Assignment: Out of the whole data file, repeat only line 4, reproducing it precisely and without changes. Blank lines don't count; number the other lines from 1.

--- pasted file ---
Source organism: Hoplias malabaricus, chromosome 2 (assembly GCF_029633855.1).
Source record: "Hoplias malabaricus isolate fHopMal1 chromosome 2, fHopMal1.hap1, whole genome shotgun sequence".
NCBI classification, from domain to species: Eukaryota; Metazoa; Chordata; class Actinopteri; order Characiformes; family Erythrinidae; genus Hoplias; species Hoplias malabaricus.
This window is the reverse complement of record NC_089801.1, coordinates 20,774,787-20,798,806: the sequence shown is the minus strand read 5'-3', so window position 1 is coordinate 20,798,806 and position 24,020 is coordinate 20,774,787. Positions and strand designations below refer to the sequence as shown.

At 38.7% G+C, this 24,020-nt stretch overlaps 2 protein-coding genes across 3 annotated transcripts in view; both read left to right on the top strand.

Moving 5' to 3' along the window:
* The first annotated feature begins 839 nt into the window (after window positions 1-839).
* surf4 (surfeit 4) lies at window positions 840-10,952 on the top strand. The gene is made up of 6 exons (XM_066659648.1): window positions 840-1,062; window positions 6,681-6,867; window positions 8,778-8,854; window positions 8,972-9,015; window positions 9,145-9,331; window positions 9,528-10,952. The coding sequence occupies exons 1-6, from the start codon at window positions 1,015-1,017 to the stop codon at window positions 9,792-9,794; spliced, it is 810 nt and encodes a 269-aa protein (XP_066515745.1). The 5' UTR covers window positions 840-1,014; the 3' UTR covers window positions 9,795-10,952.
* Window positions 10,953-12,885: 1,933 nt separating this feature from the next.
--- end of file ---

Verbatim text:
This window is the reverse complement of record NC_089801.1, coordinates 20,774,787-20,798,806: the sequence shown is the minus strand read 5'-3', so window position 1 is coordinate 20,798,806 and position 24,020 is coordinate 20,774,787. Positions and strand designations below refer to the sequence as shown.